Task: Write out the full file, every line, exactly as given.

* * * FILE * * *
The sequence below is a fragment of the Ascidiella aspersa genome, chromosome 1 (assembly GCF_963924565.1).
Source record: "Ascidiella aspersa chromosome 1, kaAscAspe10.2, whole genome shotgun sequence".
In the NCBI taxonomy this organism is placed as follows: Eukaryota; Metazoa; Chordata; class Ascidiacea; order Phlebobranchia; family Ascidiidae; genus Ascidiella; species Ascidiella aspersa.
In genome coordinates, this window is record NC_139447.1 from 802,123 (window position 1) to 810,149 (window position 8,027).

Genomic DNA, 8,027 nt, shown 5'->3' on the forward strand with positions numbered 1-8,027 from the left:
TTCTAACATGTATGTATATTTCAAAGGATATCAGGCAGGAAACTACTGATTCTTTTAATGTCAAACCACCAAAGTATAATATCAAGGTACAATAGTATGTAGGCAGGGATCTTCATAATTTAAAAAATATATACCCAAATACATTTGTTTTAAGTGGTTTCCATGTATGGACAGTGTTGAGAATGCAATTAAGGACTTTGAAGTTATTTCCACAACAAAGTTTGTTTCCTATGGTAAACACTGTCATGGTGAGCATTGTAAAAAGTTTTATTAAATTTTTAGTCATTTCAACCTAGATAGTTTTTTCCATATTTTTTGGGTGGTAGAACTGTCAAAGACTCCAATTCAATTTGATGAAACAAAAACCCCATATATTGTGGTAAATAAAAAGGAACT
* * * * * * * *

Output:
The sequence below is a fragment of the Ascidiella aspersa genome, chromosome 1 (assembly GCF_963924565.1).
Source record: "Ascidiella aspersa chromosome 1, kaAscAspe10.2, whole genome shotgun sequence".
In the NCBI taxonomy this organism is placed as follows: Eukaryota; Metazoa; Chordata; class Ascidiacea; order Phlebobranchia; family Ascidiidae; genus Ascidiella; species Ascidiella aspersa.
In genome coordinates, this window is record NC_139447.1 from 802,123 (window position 1) to 810,149 (window position 8,027).

Genomic DNA, 8,027 nt, shown 5'->3' on the forward strand with positions numbered 1-8,027 from the left:
TTCTAACATGTATGTATATTTCAAAGGATATCAGGCAGGAAACTACTGATTCTTTTAATGTCAAACCACCAAAGTATAATATCAAGGTACAATAGTATGTAGGCAGGGATCTTCATAATTTAAAAAATATATACCCAAATACATTTGTTTTAAGTGGTTTCCATGTATGGACAGTGTTGAGAATGCAATTAAGGACTTTGAAGTTATTTCCACAACAAAGTTTGTTTCCTATGGTAAACACTGTCATGGTGAGCATTGTAAAAAGTTTTATTAAATTTTTAGTCATTTCAACCTAGATAGTTTTTTCCATATTTTTTGGGTGGTAGAACTGTCAAAGACTCCAATTCAATTTGATGAAACAAAAACCCCATATATTGTGGTAAATAAAAAGGAACT